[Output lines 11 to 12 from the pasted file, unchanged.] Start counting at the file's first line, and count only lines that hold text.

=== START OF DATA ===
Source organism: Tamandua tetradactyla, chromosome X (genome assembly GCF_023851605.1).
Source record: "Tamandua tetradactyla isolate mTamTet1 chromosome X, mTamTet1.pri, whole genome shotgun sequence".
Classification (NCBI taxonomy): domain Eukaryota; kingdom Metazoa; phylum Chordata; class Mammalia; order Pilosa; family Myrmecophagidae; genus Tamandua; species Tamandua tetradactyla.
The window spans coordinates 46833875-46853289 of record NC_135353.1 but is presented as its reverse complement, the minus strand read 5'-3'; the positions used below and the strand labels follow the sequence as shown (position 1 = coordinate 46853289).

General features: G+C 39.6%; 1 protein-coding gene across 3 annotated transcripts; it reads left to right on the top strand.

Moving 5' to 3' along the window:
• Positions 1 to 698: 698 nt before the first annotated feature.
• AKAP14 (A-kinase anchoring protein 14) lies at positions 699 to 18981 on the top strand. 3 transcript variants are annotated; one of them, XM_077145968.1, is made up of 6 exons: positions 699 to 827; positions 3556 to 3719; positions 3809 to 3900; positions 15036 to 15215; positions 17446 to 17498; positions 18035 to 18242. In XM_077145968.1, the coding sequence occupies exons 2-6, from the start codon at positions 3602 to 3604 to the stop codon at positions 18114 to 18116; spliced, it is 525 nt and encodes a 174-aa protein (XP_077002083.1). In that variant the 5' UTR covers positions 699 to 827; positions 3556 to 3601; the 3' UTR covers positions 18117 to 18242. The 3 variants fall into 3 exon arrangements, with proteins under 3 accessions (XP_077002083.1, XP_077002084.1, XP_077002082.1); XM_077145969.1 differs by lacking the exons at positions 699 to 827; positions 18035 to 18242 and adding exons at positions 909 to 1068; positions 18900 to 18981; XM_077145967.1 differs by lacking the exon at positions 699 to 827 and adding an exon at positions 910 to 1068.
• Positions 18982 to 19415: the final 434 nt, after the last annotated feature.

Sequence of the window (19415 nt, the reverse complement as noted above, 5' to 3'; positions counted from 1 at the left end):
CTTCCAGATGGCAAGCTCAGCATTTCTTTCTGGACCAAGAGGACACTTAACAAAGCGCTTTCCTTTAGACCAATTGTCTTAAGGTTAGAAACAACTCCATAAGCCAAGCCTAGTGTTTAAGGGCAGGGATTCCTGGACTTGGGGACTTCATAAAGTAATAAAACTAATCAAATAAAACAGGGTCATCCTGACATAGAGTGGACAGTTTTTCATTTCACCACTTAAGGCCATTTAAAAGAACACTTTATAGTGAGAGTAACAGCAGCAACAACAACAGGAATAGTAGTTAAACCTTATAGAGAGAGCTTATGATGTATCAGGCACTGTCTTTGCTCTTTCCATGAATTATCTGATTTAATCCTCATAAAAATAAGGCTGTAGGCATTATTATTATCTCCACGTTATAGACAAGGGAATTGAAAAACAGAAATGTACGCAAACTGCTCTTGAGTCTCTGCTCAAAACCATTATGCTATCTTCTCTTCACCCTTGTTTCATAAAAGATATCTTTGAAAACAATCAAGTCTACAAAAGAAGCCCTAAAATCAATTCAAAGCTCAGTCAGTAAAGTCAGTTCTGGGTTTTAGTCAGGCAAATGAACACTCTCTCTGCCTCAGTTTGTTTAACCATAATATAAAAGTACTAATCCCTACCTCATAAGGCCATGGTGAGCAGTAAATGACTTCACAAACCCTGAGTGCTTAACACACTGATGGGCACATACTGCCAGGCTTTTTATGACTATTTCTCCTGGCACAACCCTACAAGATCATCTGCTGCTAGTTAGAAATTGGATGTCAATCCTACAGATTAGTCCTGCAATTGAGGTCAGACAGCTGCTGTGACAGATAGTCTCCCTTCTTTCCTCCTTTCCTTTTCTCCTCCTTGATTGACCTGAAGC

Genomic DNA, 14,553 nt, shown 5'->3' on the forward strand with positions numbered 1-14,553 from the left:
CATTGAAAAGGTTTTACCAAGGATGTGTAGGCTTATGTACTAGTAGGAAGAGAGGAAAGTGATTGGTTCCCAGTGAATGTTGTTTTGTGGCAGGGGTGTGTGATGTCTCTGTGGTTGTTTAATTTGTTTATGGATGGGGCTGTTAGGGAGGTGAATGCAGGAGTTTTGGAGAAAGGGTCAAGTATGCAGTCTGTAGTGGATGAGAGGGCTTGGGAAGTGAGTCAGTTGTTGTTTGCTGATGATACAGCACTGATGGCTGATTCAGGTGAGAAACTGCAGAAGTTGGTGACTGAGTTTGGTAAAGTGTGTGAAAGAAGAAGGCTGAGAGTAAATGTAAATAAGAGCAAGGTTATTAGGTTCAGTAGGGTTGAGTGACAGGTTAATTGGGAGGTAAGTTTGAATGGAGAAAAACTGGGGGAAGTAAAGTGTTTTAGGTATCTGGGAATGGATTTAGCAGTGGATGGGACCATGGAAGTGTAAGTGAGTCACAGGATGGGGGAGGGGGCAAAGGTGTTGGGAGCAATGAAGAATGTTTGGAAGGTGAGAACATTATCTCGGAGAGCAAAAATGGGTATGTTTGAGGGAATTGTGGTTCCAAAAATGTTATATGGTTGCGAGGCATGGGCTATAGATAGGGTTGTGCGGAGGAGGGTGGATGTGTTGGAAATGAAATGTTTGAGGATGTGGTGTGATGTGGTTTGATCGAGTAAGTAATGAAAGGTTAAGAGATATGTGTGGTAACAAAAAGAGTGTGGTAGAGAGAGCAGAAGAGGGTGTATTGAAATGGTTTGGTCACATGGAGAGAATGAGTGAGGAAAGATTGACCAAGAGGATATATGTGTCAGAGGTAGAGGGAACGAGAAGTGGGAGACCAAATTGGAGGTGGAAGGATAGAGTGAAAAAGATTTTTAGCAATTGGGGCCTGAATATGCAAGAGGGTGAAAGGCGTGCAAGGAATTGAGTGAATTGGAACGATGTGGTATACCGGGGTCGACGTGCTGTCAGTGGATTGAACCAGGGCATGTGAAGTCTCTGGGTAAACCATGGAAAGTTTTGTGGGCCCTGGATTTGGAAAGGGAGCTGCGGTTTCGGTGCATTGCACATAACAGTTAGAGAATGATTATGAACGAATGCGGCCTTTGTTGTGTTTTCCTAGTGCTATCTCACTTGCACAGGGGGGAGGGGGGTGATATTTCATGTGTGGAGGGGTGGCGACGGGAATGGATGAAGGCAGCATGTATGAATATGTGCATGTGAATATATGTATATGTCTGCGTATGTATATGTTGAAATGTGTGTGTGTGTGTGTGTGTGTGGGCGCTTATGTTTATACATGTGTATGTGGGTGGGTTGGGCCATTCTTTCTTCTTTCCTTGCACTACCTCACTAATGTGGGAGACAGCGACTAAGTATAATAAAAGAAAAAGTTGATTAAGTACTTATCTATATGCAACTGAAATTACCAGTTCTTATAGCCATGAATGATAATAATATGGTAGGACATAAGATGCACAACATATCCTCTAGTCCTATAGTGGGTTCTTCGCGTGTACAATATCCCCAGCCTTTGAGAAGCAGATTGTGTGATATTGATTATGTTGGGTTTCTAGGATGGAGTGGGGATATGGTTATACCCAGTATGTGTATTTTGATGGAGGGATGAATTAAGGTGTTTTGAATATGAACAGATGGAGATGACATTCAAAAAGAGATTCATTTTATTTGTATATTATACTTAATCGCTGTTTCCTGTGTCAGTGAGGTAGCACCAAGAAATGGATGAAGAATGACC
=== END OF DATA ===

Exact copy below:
CTTCCAGATGGCAAGCTCAGCATTTCTTTCTGGACCAAGAGGACACTTAACAAAGCGCTTTCCTTTAGACCAATTGTCTTAAGGTTAGAAACAACTCCATAAGCCAAGCCTAGTGTTTAAGGGCAGGGATTCCTGGACTTGGGGACTTCATAAAGTAATAAAACTAATCAAATAAAACAGGGTCATCCTGACATAGAGTGGACAGTTTTTCATTTCACCACTTAAGGCCATTTAAAAGAACACTTTATAGTGAGAGTAACAGCAGCAACAACAACAGGAATAGTAGTTAAACCTTATAGAGAGAGCTTATGATGTATCAGGCACTGTCTTTGCTCTTTCCATGAATTATCTGATTTAATCCTCATAAAAATAAGGCTGTAGGCATTATTATTATCTCCACGTTATAGACAAGGGAATTGAAAAACAGAAATGTACGCAAACTGCTCTTGAGTCTCTGCTCAAAACCATTATGCTATCTTCTCTTCACCCTTGTTTCATAAAAGATATCTTTGAAAACAATCAAGTCTACAAAAGAAGCCCTAAAATCAATTCAAAGCTCAGTCAGTAAAGTCAGTTCTGGGTTTTAGTCAGGCAAATGAACACTCTCTCTGCCTCAGTTTGTTTAACCATAATATAAAAGTACTAATCCCTACCTCATAAGGCCATGGTGAGCAGTAAATGACTTCACAAACCCTGAGTGCTTAACACACTGATGGGCACATACTGCCAGGCTTTTTATGACTATTTCTCCTGGCACAACCCTACAAGATCATCTGCTGCTAGTTAGAAATTGGATGTCAATCCTACAGATTAGTCCTGCAATTGAGGTCAGACAGCTGCTGTGACAGATAGTCTCCCTTCTTTCCTCCTTTCCTTTTCTCCTCCTTGATTGACCTGAAGC

Genomic DNA, 14,553 nt, shown 5'->3' on the forward strand with positions numbered 1-14,553 from the left: